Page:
Even without looking at your boat, I can already guess that you need new batteries. The rotten one has probably already compromised the so-called "good" one. Just bite the bullet and get a pair of nice matching ones like these Group 24s at "Wallyword" with a couple of battery boxes to match if your boat lacks them or they're damaged. For just about $200 you'll be off to a proper start at sorting it all out. This is not the place to skimp: buy a matching pair, because if you just get one that older one'll only bork the new one, dragging it down to its own just-limping-along level in no time. You can always use "Ol' Limpy" the "still sort of OK" one as a spare, a winter loaner or a workbench powersource.

Which brings us to the whole solar thing. If everything's tip-top those little 1.5 Watt panels like this one are pretty good for keeping a light trickle current on your rig. For just $9.99 this week with a coupon, they're pretty hard to beat. They're also very very very weak...Strictly a maintenance charge. You won't be recharging any dead batteries with that little thing. The good news is that the current is so weak you don't really need to use a charge controller with them, as you would with bigger arrays, to keep them from over-charging and cooking the batteries. Just plug 'em into the cigarette lighter or clip 'em directly to the battery and let 'em do their thing. I've had one in my old RV's windshield for years, and it really does the job. Some folks open them up and snip the lead to its little flashing LED that indicates it's working, just to squeeze that last little bit of juice out of them, and there are how-tos about this on YouTube, but I've never bothered. They do what they do well enough for me. The good news for 26X owners is that they fit rather nicely into that galley window with the supplied suction cups (Tip: a little dab of glue stick on the cups will help keep it up there longer term...like more than a week).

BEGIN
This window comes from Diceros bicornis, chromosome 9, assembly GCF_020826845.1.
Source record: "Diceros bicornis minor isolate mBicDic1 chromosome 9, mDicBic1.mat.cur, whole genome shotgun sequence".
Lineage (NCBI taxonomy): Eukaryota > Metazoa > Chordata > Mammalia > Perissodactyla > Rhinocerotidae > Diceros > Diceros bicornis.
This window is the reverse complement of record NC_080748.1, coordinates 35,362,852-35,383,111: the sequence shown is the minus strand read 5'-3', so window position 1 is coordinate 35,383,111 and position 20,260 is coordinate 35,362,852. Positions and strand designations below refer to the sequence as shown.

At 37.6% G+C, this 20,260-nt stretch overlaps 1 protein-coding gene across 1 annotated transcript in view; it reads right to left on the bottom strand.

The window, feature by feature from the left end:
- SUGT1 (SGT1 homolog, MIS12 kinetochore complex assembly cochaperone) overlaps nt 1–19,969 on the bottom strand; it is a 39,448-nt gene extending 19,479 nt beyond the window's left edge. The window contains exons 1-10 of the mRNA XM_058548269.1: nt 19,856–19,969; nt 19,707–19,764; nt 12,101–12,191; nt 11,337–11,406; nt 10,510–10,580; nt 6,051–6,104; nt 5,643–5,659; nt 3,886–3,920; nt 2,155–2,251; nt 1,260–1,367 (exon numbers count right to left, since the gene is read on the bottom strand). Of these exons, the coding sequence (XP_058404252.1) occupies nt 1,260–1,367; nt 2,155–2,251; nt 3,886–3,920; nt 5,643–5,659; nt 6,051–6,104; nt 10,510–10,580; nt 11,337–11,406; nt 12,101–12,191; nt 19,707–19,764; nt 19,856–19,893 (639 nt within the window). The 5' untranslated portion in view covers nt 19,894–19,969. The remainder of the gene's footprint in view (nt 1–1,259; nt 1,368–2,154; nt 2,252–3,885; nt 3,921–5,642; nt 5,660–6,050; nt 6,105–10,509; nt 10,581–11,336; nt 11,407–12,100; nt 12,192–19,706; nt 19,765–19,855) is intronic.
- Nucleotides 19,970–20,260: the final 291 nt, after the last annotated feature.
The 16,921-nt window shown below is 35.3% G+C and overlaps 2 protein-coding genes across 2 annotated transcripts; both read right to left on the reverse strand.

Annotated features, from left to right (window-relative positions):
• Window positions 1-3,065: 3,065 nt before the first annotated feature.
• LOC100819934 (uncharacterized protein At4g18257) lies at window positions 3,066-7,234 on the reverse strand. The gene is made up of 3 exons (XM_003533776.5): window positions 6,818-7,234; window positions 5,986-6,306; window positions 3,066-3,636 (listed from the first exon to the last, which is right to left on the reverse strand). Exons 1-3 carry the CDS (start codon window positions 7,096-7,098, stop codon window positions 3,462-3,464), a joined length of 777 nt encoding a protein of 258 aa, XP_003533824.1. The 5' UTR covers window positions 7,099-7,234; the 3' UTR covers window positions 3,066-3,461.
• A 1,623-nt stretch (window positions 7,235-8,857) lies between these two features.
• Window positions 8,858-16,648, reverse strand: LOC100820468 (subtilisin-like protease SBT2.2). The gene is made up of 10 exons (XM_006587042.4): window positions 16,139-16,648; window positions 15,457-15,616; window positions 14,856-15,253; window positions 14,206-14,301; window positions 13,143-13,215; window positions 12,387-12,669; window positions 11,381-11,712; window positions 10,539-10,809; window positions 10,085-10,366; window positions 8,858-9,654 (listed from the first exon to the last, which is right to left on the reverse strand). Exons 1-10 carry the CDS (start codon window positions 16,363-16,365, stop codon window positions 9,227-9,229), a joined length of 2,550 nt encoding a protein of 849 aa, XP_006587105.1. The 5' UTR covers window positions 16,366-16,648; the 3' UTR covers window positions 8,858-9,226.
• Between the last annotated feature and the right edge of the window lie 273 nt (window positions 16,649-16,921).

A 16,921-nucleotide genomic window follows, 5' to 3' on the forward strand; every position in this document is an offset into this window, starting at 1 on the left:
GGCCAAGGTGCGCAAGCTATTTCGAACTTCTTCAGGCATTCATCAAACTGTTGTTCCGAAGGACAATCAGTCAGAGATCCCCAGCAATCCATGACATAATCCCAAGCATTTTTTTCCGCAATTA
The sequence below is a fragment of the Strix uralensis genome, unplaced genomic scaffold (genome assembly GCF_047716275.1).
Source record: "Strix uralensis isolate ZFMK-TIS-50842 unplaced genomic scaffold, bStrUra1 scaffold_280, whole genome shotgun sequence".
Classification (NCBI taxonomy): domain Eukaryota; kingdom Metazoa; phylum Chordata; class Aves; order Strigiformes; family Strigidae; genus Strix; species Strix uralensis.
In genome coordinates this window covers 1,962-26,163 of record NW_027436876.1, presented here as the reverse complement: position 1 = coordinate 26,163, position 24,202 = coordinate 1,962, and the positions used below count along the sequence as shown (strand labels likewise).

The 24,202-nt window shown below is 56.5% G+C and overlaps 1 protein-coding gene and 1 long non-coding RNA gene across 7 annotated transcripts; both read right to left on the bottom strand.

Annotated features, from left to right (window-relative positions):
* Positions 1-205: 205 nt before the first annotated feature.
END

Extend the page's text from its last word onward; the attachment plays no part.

I was awfully fortunate in that I discovered that an ancient solar array, which clearly hadn't been used for years--maybe decades, standing on a little 10 or so foot high tower right next to my spot in the boat storage lot, was still cranking out between 30 to 50 Watts, depending on the weather. So, waste not want not thought I, and I hooked into its old still dangling leads with a worn out old 3-prong outdoor extension cord I had around after stripping its plugs off. From that cord I connected the tower's ground wire to an old railroad spike driven into the dirt against lightning strikes, spliced the negative and positive leads up to one of the SAE type connectors in this $10 Harbor Freight Solar Power Connection Cable Kit (I used the included LED light, cutting the light off and just using its connector). This plug, attached to the old extension cord, plugs into that kit's nice long SAE type power cord, which runs nicely right up over the boat's port side, down into the cabin, and plugs into a little 100 Watt Solar Charge Regulator that I got on sale for less than $20 with a 20% off coupon. The controller hangs rather nicely from that galley handpost, from where its alligator clips reach down into that seat area spot just aft of the galley, where my twin batteries are. So, for just about 30 bucks I got myself some semi-decent juice in the boatyard. Not the most elegant rig, but it handily does the job: I can run my radio, electric cooler, whatever, and my batts stay fat without needing to break out the generator now and then

Since I can't very well tow that tower along behind me and up and down the Chesapeake, I've since bought this swell little flexible 50 Watt panel from China (they call it a "Semi-Flexible Bendable 18V 50 Watt Lightweight Solar Panel 12v Battery Off Grid") for when I'm on the go. Apart from its costing less than a C Note, I chose this particular one for its easy "scalability" (I can always easily plug together more panels), thinness, flexibility, size and most especially those 4 handy grommets at its corners, making it a cinch to mount compared to rigid frame-style arrays. I tested it this morning, and it works tip-top. It fits nicely right on top of the companionway sliding hatch, and four of those mini bungie cords that come in the Harbor Freight assortments like this one hold it down nice and firmly from the corners of the sliding hatch. I could also toss it (and a second, third or fourth) onto the bimini top. They're real light. The only issue was that it comes with MC4 type connectors instead of the SAE type dual-prong style in my current setup. Mind you, many solar experts will assure you that MC4 is better than SAE, but I already have what I have. Good luck at finding an MC4-to-SAE adapter out there. I couldn't. I ended up making an adapter out of a Pair of Solar Panel PV Cable Wire Male & Female MC4 Connectors Red & Black 3.5FT, splicing them to another unneeded piece from that Harbor Freight Solar Power Connection Cable Kit. Having one of those 30 Pc Watertight Heat-Shrink Butt Connector Assortments was handy for that. You'll need two of those big yellow ones that you'll probably never need for anything else.

So, that's my story...

Anyhow. Good luck with your electrical woes. Brother, have I been there.
Last edited by Bilgemaster on Thu Mar 30, 2017 12:37 pm, edited 2 times in total.